At the University of Hawaii, we work on hardware and software. In June, we assembled a motorized thermometer and inserted it into the single phase prototype. This 8m long thermometer moves within the cryostat and monitors the temperature to mK precision. Why measure the temperature? Temperature gradients stir up the argon and alter its purity (absence of other elements). And the way the electrons drift within the detector depends on the purity.
Meanwhile, until ProtoDUNE is live, we are running simulations of the expected cascades of particles which often accompany neutrinos (ex. pions), to properly identify them in the real data.
Credit: Alex Dvornikov
The miniTimeCube (mTC) is a novel compact multipurpose detector of elementary particles, aiming to detect not only neutrinos but also fast/thermal neutrons. Potential applications include the counterproliferation of nuclear materials and the investigation of antineutrino short-baseline effects. The mTC is a plastic 0.2% 10B-doped scintillator (13 cm)^3 cube surrounded by 24 Micro-Channel Plate (MCP) photon detectors, each with an 8×8 anode totaling 1536 individual channels/pixels viewing the scintillator. It uses custom-made electronics modules which mount on top of the MCPs, making our detector compact and able to both distinguish different types of events and reject noise in real time. The detector is currently deployed and being tested at the National Institute of Standards and Technology Center for Neutron Research nuclear reactor (20 MWth) in Gaithersburg MD. A shield for further tests is being constructed, and calibration and upgrades are ongoing. The mTC’s improved spatiotemporal resolution will allow for determination of incident particle directions beyond previous capabilities.
Data taking began with KamLAND, a 1000 ton liquid scintillation detector located about 200 m from SuperK, in January 2002. Electron anti-neutrino events are recorded from nuclear power reactors around Japan. In December 2002 KamLAND reported the disappearance of electron anti-neutrinos, consistent with the Large Mixing Angle solution to the solar neutrino problem. KamLAND also reported the first measurements of total earth radioactivity. Continuing studies will search for other rare processes, and make measurements of solar neutrinos.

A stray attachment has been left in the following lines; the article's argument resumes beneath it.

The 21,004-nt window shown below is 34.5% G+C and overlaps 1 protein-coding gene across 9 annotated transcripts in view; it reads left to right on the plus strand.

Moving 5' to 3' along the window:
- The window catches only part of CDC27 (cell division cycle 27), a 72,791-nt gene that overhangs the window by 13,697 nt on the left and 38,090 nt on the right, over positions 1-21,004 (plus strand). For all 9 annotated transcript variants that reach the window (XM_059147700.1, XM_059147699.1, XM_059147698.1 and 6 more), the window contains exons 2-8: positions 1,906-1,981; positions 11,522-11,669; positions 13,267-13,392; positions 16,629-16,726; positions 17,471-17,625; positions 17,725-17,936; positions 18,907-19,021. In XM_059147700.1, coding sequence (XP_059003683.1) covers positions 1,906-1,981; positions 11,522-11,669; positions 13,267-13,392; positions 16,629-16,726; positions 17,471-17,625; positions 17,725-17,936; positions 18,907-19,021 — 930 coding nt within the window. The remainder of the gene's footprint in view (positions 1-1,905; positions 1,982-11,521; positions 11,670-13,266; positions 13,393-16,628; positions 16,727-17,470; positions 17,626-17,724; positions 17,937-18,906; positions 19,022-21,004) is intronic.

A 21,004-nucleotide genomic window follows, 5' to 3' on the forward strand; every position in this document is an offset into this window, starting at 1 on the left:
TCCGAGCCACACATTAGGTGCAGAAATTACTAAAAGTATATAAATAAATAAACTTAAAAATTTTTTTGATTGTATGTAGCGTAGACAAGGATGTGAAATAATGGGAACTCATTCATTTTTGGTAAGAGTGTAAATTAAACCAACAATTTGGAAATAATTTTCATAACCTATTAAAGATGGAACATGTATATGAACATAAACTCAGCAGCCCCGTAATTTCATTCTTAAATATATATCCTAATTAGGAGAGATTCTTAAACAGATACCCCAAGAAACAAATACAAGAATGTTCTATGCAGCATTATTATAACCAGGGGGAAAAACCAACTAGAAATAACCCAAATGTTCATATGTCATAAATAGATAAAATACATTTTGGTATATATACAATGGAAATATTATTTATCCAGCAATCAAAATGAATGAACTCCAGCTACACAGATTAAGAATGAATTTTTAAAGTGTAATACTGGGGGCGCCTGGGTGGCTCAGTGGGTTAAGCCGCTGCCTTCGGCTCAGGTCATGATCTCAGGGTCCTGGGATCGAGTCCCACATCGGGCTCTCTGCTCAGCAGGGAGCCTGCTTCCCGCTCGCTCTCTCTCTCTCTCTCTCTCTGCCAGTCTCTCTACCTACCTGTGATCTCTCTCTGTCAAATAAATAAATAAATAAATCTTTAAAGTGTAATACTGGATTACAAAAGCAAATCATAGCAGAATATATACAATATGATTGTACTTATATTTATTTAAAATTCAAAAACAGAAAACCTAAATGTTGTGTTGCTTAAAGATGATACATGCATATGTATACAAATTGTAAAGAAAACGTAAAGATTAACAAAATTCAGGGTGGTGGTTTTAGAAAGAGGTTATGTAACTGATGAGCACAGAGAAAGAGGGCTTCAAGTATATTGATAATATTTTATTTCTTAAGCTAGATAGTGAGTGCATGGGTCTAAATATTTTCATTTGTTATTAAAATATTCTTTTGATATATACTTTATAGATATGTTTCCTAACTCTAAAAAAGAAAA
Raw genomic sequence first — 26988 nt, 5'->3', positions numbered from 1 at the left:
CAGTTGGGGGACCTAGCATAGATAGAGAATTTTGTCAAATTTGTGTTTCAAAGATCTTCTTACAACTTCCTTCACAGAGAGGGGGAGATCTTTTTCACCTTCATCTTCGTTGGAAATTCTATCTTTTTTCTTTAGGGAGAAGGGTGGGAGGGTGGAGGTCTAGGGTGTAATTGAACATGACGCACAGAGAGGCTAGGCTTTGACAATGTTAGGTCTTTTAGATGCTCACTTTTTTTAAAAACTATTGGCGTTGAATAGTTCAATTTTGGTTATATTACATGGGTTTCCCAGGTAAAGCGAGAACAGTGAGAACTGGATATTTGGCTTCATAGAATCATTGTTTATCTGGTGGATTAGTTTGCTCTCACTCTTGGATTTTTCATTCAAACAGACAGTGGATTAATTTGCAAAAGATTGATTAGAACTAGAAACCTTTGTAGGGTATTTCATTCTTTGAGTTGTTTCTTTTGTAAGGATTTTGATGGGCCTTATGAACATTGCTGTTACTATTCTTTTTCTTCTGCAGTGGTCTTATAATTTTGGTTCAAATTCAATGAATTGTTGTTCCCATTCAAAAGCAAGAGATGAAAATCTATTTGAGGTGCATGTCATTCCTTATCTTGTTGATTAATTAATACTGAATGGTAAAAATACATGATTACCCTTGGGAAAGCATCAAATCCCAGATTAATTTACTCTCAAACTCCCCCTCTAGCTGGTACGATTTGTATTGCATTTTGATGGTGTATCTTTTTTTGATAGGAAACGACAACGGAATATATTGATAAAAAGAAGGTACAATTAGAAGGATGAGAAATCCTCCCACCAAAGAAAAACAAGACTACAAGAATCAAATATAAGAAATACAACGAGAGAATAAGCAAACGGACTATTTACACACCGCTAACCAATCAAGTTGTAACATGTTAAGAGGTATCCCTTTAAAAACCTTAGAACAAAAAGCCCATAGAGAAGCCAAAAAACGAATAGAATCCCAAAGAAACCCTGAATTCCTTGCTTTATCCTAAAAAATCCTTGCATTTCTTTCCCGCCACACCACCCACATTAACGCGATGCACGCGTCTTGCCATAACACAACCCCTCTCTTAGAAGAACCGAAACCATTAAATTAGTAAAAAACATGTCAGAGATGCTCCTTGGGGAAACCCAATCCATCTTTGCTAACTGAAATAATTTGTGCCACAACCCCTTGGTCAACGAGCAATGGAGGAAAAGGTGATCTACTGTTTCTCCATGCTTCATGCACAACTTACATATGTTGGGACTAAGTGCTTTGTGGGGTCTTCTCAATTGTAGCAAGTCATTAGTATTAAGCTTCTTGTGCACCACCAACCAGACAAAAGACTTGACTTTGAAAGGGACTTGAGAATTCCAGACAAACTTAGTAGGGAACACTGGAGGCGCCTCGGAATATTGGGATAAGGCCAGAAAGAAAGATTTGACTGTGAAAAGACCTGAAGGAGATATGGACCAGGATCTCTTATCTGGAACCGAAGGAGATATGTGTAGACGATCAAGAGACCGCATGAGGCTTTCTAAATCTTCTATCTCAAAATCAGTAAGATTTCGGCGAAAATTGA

NuLat is a compact, segmented, fast-timing antineutrino detector. It employs lithiated scintillator, high voltage Hamamatsu photomultiplier tubes, fast timing electronics developed at UH Manoa’s IDL, and a Raghavan Optical Lattice (ROL). The ROL is essential for event reconstruction and energy calibrations as air gaps between the scintillator cubs allow for total internal reflection, channeling light down the principal axes to the PMTs.
The interests of the Particle Theory Group include neutrino physics, CP violation, heavy quark systems, precision calculations in quantum field theory, supersymmetry, grand unification, implications of extra spatial dimensions, other physics beyond the Standard Model, and implications of particle physics for cosmology and astrophysics.
The Vahsen group is investigating high-resolution imaging of ionization in gas detectors. Improvements in this area of instrumentation may one day help us answer some of the big unanswered questions in Physics, such as whether our Galaxy (the Milky Way) resides inside a halo of dark matter particles, and how these dark matter particles are movingThe group has developed a series of novel Time Projection Chambers where ionization is detected with micro-pattern gaseous detectors (MPGDs). These detectors reconstruct the ionization from nuclear recoils in three dimensions. Prototypes have been successfully used for directional detection of fast neutrons as part of the BEAST II project, at KEK Laboratory in Tsukuba, Japan. The group is currently building a medium scale directional dark matter detector (as part of D3 project), and working on the design of two larger detectors, CYGNUS HD-10 and CYGNUS.